The largest energy sector contributions were made by Koch Industries, which shelled out almost $657,000 to Republicans and $101,000 to Democrats. Separately, the libertarian-leaning Koch family has given more than $1 million to Republican groups, most of it to the Republican Governors Association.

Oil industry experts say it is no secret that oil executives, who have historically been more aligned with the Republican Party, would like to see the GOP back in charge on Capitol Hill.

“There is no question they are predominately Republican in their thinking,” said former Rep. Charlie Stenholm (D-Texas), a one-time Blue Dog Coalition member who now lobbies for the oil industry, including API.

Stenholm, who works for the Olsson Frank law firm, said Democrats have hurt themselves with many in the industry and with the public by pushing too hard against climate change and moratoriums on drilling.

“Too many of my fellow Democrats are too anti-oil for the country’s own good,” he said.

Stenholm also said that even some of his fellow Blue Dog Democrats have not heeded his advice to reject some of the energy measures pushed by Speaker Nancy Pelosi (D-Calif.) and Energy and Commerce Chairman Henry Waxman (D-Calif.).

Voting With Oil

In the BIPAC ratings that API pulled off its website, a number of Blue Dogs and oil-patch lawmakers fared slightly better than some of their more liberal Democratic colleagues when it came to oil industry issues. For example, Rep. Dan Boren (Okla.) voted with the industry on half of the selected measures chosen for the ratings, while Rep. Gene Green (Texas) voted with the industry on four out of 10 measures.

Not all Republicans ranked well on the scale, either. Among the lowest-ranked GOP Members was Rep. Mike Castle (Del.), who received a 10 percent rating. Maine Republican Sens. Olympia Snowe and Susan Collins scored a zero rating, joining 34 Democratic Senators.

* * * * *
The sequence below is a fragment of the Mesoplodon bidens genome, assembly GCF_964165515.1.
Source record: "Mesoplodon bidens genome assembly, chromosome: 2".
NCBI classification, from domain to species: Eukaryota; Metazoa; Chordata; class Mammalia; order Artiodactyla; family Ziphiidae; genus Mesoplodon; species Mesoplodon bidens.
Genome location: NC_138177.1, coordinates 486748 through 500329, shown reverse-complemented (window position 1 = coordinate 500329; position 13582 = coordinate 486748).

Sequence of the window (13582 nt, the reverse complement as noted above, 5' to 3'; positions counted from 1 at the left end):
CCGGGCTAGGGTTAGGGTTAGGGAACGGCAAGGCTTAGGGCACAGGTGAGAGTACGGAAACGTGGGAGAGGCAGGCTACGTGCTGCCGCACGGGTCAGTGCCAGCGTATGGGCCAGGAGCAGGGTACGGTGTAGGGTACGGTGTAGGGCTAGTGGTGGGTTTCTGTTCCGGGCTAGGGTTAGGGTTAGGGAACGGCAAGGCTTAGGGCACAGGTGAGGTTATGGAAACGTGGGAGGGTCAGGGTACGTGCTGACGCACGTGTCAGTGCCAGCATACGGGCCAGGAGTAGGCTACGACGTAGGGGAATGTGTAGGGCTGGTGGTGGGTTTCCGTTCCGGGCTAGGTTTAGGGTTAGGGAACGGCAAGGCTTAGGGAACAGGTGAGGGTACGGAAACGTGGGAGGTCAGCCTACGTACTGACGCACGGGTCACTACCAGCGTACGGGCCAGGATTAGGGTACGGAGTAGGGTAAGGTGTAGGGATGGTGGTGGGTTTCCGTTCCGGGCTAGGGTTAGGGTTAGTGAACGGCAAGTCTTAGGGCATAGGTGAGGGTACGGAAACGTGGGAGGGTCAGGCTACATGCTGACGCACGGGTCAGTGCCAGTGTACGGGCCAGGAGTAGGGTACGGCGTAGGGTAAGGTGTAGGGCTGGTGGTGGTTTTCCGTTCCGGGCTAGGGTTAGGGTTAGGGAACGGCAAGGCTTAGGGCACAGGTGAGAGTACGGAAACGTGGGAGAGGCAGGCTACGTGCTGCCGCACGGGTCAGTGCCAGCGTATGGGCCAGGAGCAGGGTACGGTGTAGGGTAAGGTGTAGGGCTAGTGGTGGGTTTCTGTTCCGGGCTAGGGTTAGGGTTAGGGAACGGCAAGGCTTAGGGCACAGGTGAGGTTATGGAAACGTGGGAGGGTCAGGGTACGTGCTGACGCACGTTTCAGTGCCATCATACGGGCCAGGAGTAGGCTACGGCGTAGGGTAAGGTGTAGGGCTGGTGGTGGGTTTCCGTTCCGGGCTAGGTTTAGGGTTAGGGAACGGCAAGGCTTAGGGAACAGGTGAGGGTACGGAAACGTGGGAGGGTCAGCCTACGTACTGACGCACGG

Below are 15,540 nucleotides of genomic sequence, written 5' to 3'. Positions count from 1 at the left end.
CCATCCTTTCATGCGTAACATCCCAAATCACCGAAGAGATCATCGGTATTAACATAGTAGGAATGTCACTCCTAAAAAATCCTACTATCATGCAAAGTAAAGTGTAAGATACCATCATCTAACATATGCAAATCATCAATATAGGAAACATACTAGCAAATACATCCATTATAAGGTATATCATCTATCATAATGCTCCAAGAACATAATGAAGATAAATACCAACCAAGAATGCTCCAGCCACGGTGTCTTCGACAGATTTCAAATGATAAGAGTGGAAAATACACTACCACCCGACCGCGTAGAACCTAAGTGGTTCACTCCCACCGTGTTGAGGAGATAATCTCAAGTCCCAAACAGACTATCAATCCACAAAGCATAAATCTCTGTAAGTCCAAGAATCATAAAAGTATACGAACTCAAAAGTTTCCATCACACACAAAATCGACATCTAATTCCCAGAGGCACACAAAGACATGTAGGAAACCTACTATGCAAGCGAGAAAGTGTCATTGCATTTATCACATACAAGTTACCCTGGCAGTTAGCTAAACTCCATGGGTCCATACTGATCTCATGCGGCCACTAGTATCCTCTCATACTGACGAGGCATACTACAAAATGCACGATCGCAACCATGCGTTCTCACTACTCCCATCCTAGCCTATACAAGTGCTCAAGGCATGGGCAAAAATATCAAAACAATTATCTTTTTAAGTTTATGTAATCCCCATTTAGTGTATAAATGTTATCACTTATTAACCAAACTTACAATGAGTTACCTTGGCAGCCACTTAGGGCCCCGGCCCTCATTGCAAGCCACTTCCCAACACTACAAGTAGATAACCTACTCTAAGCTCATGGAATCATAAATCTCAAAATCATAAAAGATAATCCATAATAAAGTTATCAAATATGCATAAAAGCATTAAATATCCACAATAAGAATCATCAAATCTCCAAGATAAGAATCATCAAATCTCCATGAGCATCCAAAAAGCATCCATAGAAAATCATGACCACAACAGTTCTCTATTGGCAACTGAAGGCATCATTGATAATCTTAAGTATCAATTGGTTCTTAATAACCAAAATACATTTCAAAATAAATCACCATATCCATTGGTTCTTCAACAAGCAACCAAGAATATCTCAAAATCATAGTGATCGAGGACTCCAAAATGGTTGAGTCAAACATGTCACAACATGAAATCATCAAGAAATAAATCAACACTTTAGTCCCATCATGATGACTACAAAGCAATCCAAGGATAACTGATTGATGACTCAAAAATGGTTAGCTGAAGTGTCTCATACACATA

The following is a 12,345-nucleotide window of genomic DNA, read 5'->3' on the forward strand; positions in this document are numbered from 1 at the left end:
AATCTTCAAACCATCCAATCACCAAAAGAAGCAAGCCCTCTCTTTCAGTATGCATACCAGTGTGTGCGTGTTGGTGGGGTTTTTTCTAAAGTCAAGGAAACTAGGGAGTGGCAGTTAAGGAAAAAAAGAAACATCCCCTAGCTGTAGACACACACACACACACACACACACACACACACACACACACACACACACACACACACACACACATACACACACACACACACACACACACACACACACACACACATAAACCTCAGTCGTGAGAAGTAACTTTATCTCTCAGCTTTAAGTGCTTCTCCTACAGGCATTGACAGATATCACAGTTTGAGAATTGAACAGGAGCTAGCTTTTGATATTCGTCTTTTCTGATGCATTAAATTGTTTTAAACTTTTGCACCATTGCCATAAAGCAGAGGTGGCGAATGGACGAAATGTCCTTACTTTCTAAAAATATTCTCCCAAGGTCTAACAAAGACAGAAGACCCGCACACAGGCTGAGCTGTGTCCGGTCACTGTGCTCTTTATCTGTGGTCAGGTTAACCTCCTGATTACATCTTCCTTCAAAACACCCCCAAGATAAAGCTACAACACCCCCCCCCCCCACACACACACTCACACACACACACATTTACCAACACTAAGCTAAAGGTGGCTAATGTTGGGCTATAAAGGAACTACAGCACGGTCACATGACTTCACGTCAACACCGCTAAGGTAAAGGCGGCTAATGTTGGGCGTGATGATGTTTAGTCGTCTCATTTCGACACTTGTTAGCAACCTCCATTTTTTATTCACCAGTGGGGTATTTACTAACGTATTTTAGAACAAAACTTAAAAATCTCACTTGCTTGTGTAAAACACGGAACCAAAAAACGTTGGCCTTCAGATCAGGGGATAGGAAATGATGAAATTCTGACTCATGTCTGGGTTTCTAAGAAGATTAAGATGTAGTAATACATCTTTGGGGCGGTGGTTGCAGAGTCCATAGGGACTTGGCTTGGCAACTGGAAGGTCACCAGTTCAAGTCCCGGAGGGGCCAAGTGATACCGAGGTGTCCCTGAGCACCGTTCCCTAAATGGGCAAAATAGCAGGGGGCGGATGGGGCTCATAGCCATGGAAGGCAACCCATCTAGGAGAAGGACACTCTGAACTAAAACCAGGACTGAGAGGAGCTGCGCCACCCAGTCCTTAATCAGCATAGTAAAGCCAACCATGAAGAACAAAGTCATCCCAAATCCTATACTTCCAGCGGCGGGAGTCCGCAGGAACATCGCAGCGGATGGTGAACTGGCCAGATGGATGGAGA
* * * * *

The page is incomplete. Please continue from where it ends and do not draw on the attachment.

Sen. Mary Landrieu (La.) had the top rating of any Democrat in that chamber, voting with Big Oil on two-thirds of the measures. Senate Majority Leader Harry Reid (D-Nev.) received a 50 percent score. Twenty-three Senators, all Republicans, received a 100 percent rating, voting with the industry on issues such as climate change and drilling.

Mobilizing the Astroturf?

Critics have decried the efforts by the oil industry to stir up public support, saying the API rallies do not really represent a cross section of the population. Instead, they say, they are pep rallies filled with oil company employees.

“This is not grass roots. They are Astroturf,” said Daniel Weiss, director of climate strategy at the liberal Center for American Progress Action Fund.

Weiss, however, acknowledged that it may be politically beneficial for API to take the lead in promoting such events because many people don’t associate the trade organization with BP, the British-based company that polls show has become extremely unpopular since the April oil spill.

“API is a much more benign name,” he said.

And smaller industry groups, such as shallow-water drillers, say they are spending the next few weeks trying to ensure that Congress doesn’t pass legislation that would limit their operations.

“We’re focusing on actual pieces of legislation,” said Jim Noe, senior vice president of Hercules Offshore and executive director of Shallow Water Energy Security Coalition.

At the same time, Noe said his colleagues in the industry are closely following politics.

“There is more attention on the election than I’ve ever seen in the industry,” he said.